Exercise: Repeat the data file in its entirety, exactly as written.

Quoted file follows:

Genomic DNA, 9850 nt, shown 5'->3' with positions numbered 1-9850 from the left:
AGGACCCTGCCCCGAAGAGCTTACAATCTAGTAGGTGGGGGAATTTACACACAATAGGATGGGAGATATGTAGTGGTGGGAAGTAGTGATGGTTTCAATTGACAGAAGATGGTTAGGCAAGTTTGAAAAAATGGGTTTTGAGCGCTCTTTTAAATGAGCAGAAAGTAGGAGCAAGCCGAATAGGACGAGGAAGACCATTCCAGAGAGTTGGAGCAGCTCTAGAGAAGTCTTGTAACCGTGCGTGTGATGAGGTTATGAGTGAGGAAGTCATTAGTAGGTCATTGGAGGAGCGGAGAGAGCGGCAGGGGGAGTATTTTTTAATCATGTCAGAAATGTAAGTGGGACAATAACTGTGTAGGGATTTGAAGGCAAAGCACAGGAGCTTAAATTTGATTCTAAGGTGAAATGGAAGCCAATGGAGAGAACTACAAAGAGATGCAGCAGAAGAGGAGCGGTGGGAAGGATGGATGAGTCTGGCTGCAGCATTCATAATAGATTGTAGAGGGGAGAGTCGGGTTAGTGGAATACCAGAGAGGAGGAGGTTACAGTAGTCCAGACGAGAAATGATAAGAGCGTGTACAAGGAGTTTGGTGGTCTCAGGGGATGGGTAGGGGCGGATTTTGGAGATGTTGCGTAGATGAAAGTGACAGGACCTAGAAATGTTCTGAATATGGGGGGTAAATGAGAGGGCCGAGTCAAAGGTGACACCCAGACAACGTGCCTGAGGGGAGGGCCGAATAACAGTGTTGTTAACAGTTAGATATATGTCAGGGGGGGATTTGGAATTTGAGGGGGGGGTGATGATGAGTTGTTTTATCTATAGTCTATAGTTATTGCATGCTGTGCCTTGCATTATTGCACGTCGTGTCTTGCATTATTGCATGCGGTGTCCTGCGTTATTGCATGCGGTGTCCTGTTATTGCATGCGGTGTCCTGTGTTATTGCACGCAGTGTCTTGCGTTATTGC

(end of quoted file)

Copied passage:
Genomic DNA, 9850 nt, shown 5'->3' with positions numbered 1-9850 from the left:
AGGACCCTGCCCCGAAGAGCTTACAATCTAGTAGGTGGGGGAATTTACACACAATAGGATGGGAGATATGTAGTGGTGGGAAGTAGTGATGGTTTCAATTGACAGAAGATGGTTAGGCAAGTTTGAAAAAATGGGTTTTGAGCGCTCTTTTAAATGAGCAGAAAGTAGGAGCAAGCCGAATAGGACGAGGAAGACCATTCCAGAGAGTTGGAGCAGCTCTAGAGAAGTCTTGTAACCGTGCGTGTGATGAGGTTATGAGTGAGGAAGTCATTAGTAGGTCATTGGAGGAGCGGAGAGAGCGGCAGGGGGAGTATTTTTTAATCATGTCAGAAATGTAAGTGGGACAATAACTGTGTAGGGATTTGAAGGCAAAGCACAGGAGCTTAAATTTGATTCTAAGGTGAAATGGAAGCCAATGGAGAGAACTACAAAGAGATGCAGCAGAAGAGGAGCGGTGGGAAGGATGGATGAGTCTGGCTGCAGCATTCATAATAGATTGTAGAGGGGAGAGTCGGGTTAGTGGAATACCAGAGAGGAGGAGGTTACAGTAGTCCAGACGAGAAATGATAAGAGCGTGTACAAGGAGTTTGGTGGTCTCAGGGGATGGGTAGGGGCGGATTTTGGAGATGTTGCGTAGATGAAAGTGACAGGACCTAGAAATGTTCTGAATATGGGGGGTAAATGAGAGGGCCGAGTCAAAGGTGACACCCAGACAACGTGCCTGAGGGGAGGGCCGAATAACAGTGTTGTTAACAGTTAGATATATGTCAGGGGGGGATTTGGAATTTGAGGGGGGGGTGATGATGAGTTGTTTTATCTATAGTCTATAGTTATTGCATGCTGTGCCTTGCATTATTGCACGTCGTGTCTTGCATTATTGCATGCGGTGTCCTGCGTTATTGCATGCGGTGTCCTGTTATTGCATGCGGTGTCCTGTGTTATTGCACGCAGTGTCTTGCGTTATTGC